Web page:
"url": "https://supersim.twilio.com/v1/Networks/HWf4d7c368d35f49a080e46f6a4170e970",
"identifiers": [
   "mnc": "88",
   "mcc": "222"
   "mnc": "99",
   "mcc": "222"
"iso_country": "IT",
"friendly_name": "Wind Tre",
"sid": "HWf4d7c368d35f49a080e46f6a4170e970"

Our IoT device – designed for the European market – supports LTE bands 3, 7, and 20. These are common throughout the EU (but totally different vs., say, North America). So we are in luck! We have four networks to choose from, all at the same price, and all of which can support a connection from our device.

(In addition to being the world’s most beautiful country, it appears that Italy is also the world’s most boring example for Network Access Profiles 🇮🇹😂.)

Let’s make this scenario a little more interesting: imagine your users have reported that Vodafone towers are performing much slower for your particular IoT device than the towers of TIM or WindTre. Perhaps there is a particular radio optimization supported by your device that Vodafone hasn’t implemented yet (this is contrived — Vodafone has an excellent network!).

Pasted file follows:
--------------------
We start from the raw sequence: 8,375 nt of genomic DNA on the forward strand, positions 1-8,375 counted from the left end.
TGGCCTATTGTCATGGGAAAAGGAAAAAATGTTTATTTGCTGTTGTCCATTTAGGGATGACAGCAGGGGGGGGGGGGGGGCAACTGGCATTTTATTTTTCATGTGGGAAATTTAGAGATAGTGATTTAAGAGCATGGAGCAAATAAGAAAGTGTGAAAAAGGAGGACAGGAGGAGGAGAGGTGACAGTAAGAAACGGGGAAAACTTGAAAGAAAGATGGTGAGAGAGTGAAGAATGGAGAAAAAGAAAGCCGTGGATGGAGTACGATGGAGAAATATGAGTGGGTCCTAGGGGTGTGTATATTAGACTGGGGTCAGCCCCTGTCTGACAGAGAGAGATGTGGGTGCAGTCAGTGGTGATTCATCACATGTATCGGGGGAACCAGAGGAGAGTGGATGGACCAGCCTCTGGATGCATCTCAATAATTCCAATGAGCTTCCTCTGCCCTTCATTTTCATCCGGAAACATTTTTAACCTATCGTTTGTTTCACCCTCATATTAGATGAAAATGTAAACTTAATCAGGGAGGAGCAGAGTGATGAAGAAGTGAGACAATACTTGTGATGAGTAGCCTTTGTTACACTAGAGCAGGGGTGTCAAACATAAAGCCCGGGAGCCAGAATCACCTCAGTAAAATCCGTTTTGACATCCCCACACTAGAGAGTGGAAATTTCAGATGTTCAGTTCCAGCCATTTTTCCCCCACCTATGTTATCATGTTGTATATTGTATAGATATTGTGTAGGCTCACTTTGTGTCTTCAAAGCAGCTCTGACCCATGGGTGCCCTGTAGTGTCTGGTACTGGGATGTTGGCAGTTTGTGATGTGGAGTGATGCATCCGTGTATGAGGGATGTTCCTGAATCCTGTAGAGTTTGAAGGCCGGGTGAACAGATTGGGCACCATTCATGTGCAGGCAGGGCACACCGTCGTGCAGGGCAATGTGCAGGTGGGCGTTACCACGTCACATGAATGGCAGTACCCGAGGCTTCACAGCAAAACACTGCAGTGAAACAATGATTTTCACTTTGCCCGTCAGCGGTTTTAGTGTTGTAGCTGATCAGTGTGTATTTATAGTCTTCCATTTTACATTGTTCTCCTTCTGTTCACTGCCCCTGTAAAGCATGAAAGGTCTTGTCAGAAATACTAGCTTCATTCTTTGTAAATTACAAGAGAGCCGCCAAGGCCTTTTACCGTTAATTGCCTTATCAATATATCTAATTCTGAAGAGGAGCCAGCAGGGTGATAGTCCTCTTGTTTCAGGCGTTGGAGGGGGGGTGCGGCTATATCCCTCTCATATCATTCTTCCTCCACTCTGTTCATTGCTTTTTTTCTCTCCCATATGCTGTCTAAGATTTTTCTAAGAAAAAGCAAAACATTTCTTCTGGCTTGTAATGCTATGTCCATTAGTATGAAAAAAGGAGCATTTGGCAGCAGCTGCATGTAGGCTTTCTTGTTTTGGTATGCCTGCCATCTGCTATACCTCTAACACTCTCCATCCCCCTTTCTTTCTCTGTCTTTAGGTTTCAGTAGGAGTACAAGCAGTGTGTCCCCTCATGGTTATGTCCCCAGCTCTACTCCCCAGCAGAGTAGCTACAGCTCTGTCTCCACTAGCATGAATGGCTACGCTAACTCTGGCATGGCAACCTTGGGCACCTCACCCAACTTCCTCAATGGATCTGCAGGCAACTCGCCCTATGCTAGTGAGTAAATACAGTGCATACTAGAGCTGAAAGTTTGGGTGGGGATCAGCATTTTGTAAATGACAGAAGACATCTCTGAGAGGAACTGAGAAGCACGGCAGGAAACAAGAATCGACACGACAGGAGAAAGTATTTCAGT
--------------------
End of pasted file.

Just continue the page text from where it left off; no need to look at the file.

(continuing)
This would be easy to solve: we could simply create a NAP that blocks connections to Vodafone. This shouldn’t cause any major gaps in coverage — we will still have multiple levels of redundancy, with all three european LTE bands remaining supported on two separate networks once Vodafone is disabled:

Step 1. Create a Network Access Profile for Italy

Creating a Network Access Profile for Italy
Associating a Network Access Profile with an IoT device fleet
Associating Italian SIMs with an IoT Device Fleet

Done! Our Italian SIMs now avoid connections to the Vodafone network, because Twilio’s HSS will reject Attachment requests based on the rules in the NAP.  If the issue is ever resolved, we can simply re-enable Vodafone.

What’s next?

Try out Super SIM! And let me know if you have any questions about the Super SIM architecture, Network Access Profiles, or cellular network design in general.

Start exploring Super SIM

Giuseppe Carella is an Engineering Manager on Twilio's IoT & Wireless team. His current teams are focusing on the API, usage and billing for the Super SIM and Programmable Wireless products. He can be reached at gcarella [at] twilio.com.